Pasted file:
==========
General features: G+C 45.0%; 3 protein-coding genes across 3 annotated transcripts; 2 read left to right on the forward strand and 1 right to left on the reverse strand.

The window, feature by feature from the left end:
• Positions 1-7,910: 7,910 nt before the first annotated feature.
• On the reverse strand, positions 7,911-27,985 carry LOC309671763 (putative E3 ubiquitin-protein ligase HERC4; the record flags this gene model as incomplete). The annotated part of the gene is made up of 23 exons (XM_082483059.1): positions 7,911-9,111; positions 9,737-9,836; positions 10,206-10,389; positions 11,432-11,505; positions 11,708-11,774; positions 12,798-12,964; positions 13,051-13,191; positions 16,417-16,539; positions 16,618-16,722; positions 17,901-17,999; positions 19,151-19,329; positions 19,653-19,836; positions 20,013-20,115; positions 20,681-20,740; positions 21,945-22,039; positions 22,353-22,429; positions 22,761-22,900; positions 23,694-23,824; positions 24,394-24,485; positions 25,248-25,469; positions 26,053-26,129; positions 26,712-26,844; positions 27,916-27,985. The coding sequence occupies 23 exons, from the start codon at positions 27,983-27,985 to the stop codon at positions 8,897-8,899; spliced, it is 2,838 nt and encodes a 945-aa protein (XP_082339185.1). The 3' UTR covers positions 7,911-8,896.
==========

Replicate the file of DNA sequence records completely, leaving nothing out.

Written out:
General features: G+C 45.0%; 3 protein-coding genes across 3 annotated transcripts; 2 read left to right on the forward strand and 1 right to left on the reverse strand.

The window, feature by feature from the left end:
• Positions 1-7,910: 7,910 nt before the first annotated feature.
• On the reverse strand, positions 7,911-27,985 carry LOC309671763 (putative E3 ubiquitin-protein ligase HERC4; the record flags this gene model as incomplete). The annotated part of the gene is made up of 23 exons (XM_082483059.1): positions 7,911-9,111; positions 9,737-9,836; positions 10,206-10,389; positions 11,432-11,505; positions 11,708-11,774; positions 12,798-12,964; positions 13,051-13,191; positions 16,417-16,539; positions 16,618-16,722; positions 17,901-17,999; positions 19,151-19,329; positions 19,653-19,836; positions 20,013-20,115; positions 20,681-20,740; positions 21,945-22,039; positions 22,353-22,429; positions 22,761-22,900; positions 23,694-23,824; positions 24,394-24,485; positions 25,248-25,469; positions 26,053-26,129; positions 26,712-26,844; positions 27,916-27,985. The coding sequence occupies 23 exons, from the start codon at positions 27,983-27,985 to the stop codon at positions 8,897-8,899; spliced, it is 2,838 nt and encodes a 945-aa protein (XP_082339185.1). The 3' UTR covers positions 7,911-8,896.